Information Station Specialists is the best known source of travelers information stations, highway advisory radio, advisory signs and services needed to reach motorists with public service information. Learn more about Information Station Specialists.
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Information Radio Station Maintenance
Make sure your station is operating correctly.
Aurora Illinois Station Equipment

Related Links

Maintenance Checklist to Print - pdf

Operators' Zone Webpage

Technical Services Webpage
Regular Checks

Monitor the station’s broadcast in your vehicle. Determine that the range of your radio station continues to be what it was when installed. Take care to monitor the station on the same radio in the same vehicle at the same physical locations to make that judgment, since radio sensitivity, signal coverage and vehicle interference levels vary widely. If these areas shift closer to the station, continue with the checks listed below.

Quantify your station's signal levels by documenting them with a SMR Receiver (provided with modern stations) at specific receiving locations. If the signal level value changes significantly on the receiver, then you know that your signal level output has changed. (Note: A SMR Receiver is available as an accessory item. See details here. NOTE: Due to their relatively low power, Information Radio Stations can be disproportionately affected by nighttime skywave interference, present after dark on some frequencies. Such stations will appear to have much lower range at night. See Skywave TechTalk article.

How does the audio sound? Pay attention to the messages themselves. How's the modulation (or level of the audio) in the broadcast? If your message is faint, soft or difficult to hear even when you are within a mile of the antenna, the transmitter’s audio input may need some adjusting upward. If it sounds loud but distorted, the audio level may need adjustment downward.

Adjusting modulation:  Adjust the control on the right side, labeled "Audio/Audio Level." The associated LEDs, once adjusted, should show the audio level peaking in the yellow and occasionally red.

Check the wattmeter to determine the health of your transmitter and antenna. On the wattmeter, forward power should be recorded and should be 10 times the reflected power on the meter. Call 616.772.2300 or email us for assistance in taking the meter readings. See more about the wattmeter here.

Annual Checks

If your station has batteries, test each battery individually with a volt-ohm meter set to measure DC voltage. Your batteries had standing voltages of about 12.8 volts when new. If healthy, they will show a charge greater than 12 volts when tested. Replace promptly batteries that do not meet this test, or system operation and message integrity might be compromised.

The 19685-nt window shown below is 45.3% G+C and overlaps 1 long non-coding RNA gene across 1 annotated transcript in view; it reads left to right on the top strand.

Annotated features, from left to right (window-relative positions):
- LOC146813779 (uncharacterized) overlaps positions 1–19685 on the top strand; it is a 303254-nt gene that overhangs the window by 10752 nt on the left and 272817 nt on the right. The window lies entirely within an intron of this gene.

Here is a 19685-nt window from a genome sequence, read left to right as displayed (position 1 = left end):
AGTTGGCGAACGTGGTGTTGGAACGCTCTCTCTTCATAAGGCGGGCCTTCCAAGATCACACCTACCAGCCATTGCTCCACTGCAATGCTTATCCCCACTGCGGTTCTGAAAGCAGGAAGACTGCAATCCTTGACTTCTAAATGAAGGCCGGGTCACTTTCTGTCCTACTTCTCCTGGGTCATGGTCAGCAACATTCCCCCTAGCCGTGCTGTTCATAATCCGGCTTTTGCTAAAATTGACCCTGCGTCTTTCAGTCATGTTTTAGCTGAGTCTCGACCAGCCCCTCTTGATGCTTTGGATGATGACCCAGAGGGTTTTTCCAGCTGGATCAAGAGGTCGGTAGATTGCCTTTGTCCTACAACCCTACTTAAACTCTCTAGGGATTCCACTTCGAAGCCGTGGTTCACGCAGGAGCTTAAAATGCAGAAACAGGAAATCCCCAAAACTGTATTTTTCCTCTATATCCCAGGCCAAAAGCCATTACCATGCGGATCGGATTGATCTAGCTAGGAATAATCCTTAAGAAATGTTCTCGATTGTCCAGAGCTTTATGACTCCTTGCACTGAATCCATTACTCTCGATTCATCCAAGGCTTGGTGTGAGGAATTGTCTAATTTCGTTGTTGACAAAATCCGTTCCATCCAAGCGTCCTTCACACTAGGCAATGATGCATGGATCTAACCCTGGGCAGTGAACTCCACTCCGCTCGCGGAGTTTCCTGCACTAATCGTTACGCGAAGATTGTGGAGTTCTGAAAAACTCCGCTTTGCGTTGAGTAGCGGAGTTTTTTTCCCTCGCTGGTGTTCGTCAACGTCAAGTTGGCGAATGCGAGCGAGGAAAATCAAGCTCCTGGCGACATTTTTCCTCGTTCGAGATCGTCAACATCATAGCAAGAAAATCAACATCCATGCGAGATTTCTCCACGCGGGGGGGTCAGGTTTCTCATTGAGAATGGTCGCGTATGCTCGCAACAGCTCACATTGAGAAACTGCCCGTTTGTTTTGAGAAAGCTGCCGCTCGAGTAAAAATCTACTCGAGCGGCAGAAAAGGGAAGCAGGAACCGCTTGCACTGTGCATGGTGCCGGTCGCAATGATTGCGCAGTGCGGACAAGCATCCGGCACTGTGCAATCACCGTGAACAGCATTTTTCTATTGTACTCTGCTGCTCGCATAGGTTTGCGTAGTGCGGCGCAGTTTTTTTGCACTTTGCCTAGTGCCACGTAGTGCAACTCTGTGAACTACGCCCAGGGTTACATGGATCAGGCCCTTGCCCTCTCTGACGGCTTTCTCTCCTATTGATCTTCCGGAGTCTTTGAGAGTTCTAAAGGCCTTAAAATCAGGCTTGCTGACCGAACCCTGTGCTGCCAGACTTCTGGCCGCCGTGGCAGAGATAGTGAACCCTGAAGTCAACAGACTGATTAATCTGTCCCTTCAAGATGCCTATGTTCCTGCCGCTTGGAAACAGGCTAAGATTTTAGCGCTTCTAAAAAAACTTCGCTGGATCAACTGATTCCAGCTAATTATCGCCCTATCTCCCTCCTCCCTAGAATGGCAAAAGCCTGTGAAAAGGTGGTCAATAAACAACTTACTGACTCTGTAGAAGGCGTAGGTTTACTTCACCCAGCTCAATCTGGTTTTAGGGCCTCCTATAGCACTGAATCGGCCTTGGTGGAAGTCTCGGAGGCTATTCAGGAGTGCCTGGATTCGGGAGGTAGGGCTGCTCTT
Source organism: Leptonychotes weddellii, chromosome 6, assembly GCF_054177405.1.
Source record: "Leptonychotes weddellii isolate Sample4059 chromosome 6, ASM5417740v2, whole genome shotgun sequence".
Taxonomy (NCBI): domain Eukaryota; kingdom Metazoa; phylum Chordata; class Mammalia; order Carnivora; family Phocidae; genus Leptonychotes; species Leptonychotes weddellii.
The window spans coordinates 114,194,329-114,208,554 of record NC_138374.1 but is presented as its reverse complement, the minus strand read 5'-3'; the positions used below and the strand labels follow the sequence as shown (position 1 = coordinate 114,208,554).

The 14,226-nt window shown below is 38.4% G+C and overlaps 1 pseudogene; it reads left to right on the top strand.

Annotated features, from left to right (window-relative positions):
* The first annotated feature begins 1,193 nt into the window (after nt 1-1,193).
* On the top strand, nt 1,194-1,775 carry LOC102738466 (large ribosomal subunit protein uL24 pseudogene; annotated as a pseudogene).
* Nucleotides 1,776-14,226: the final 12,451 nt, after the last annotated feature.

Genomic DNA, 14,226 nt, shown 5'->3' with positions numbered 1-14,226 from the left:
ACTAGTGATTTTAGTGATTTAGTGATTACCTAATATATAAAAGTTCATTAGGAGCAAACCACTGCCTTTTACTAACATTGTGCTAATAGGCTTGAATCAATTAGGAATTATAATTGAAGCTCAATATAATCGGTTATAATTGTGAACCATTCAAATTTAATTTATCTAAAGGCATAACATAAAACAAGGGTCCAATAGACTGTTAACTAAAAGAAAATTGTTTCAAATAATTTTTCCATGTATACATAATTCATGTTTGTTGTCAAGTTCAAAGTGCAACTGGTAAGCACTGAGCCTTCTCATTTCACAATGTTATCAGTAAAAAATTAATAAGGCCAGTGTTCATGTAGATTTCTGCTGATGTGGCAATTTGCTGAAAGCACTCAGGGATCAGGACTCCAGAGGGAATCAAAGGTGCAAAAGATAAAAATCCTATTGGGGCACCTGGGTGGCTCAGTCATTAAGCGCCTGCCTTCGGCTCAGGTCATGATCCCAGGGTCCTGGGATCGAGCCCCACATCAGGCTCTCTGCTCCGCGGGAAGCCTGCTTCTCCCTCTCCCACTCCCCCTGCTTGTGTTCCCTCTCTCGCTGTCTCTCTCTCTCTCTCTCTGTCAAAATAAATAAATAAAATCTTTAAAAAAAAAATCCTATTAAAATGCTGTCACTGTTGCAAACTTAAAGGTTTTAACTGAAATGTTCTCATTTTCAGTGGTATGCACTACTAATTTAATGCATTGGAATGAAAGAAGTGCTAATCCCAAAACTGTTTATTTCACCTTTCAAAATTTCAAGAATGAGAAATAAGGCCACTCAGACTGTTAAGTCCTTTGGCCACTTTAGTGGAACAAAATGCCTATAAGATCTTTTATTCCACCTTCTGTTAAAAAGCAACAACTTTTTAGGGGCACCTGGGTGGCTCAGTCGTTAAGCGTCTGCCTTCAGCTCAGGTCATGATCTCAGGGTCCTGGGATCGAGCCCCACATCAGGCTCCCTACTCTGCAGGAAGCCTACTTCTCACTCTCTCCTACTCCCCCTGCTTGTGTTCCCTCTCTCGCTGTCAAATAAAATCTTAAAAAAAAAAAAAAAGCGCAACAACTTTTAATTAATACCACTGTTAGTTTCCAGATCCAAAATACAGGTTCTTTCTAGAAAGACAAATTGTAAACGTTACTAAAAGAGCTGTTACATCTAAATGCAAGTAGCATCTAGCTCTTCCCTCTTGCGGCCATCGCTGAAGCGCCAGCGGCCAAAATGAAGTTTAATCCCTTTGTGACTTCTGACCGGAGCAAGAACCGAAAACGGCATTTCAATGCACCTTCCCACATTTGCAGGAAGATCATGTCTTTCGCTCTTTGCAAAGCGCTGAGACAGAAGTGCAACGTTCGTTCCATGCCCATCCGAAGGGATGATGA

Is there physical damage to the system or lightning damage to the antenna and other external components? Look for dark marks or other obvious damage or blown fuses, cables or wires that might have become damaged, loose or corroded at connection points.

License renewal. Do you know when your FCC license expires? We can help you determine the expiration date.

 Do you know when your FCC license expires? We can help you determine the expiration date.

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PO Box 51, Zeeland, Michigan, USA, 49464-0051, Phone 616.772.2300, Fax 616.772.2966, Email Form

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Information Radio Station is a generic term synonymous with Travelers Information Station (TIS), Highway Advisory Radio (HAR) / Highway Information Systems & Low Power Radio Stations (LPR). Operation of the stations is governed by FCC Part 90.242 Rules. A FCC license is required. Information Radio Stations may be fixed or portable. Subcomponents may include transmitter, antenna and ground system, digital voice player, wattmeter, cabinet with conventional or Corbin locks, lightning arrestors for RF, power and telephone lines, coaxial cable. Most stations employ black maximized antennas to discourage ice accumulation and security measures to prevent unauthorized program access. Options include synchronization, battery backup, solar power, remote programming by local, network or telco, multi-station audio distribution via RF or LAN / WAN or wireless network.

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